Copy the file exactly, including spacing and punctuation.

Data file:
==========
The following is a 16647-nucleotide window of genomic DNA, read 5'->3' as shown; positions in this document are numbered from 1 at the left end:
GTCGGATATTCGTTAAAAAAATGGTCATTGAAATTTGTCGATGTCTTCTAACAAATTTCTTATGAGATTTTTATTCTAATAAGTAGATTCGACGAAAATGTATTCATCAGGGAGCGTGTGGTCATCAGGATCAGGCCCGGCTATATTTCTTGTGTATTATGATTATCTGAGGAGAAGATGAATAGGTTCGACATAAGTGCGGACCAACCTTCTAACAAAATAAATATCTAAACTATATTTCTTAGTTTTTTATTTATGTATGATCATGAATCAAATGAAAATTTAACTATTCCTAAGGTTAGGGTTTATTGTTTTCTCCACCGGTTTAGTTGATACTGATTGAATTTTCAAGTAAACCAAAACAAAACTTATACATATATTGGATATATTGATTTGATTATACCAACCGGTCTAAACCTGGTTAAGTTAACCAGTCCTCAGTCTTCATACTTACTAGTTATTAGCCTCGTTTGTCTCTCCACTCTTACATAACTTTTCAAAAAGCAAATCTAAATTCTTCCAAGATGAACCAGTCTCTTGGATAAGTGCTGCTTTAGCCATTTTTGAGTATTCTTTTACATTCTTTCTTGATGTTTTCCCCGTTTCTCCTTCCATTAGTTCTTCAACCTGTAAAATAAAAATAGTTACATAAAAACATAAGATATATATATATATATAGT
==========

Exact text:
The following is a 16647-nucleotide window of genomic DNA, read 5'->3' as shown; positions in this document are numbered from 1 at the left end:
GTCGGATATTCGTTAAAAAAATGGTCATTGAAATTTGTCGATGTCTTCTAACAAATTTCTTATGAGATTTTTATTCTAATAAGTAGATTCGACGAAAATGTATTCATCAGGGAGCGTGTGGTCATCAGGATCAGGCCCGGCTATATTTCTTGTGTATTATGATTATCTGAGGAGAAGATGAATAGGTTCGACATAAGTGCGGACCAACCTTCTAACAAAATAAATATCTAAACTATATTTCTTAGTTTTTTATTTATGTATGATCATGAATCAAATGAAAATTTAACTATTCCTAAGGTTAGGGTTTATTGTTTTCTCCACCGGTTTAGTTGATACTGATTGAATTTTCAAGTAAACCAAAACAAAACTTATACATATATTGGATATATTGATTTGATTATACCAACCGGTCTAAACCTGGTTAAGTTAACCAGTCCTCAGTCTTCATACTTACTAGTTATTAGCCTCGTTTGTCTCTCCACTCTTACATAACTTTTCAAAAAGCAAATCTAAATTCTTCCAAGATGAACCAGTCTCTTGGATAAGTGCTGCTTTAGCCATTTTTGAGTATTCTTTTACATTCTTTCTTGATGTTTTCCCCGTTTCTCCTTCCATTAGTTCTTCAACCTGTAAAATAAAAATAGTTACATAAAAACATAAGATATATATATATATATAGT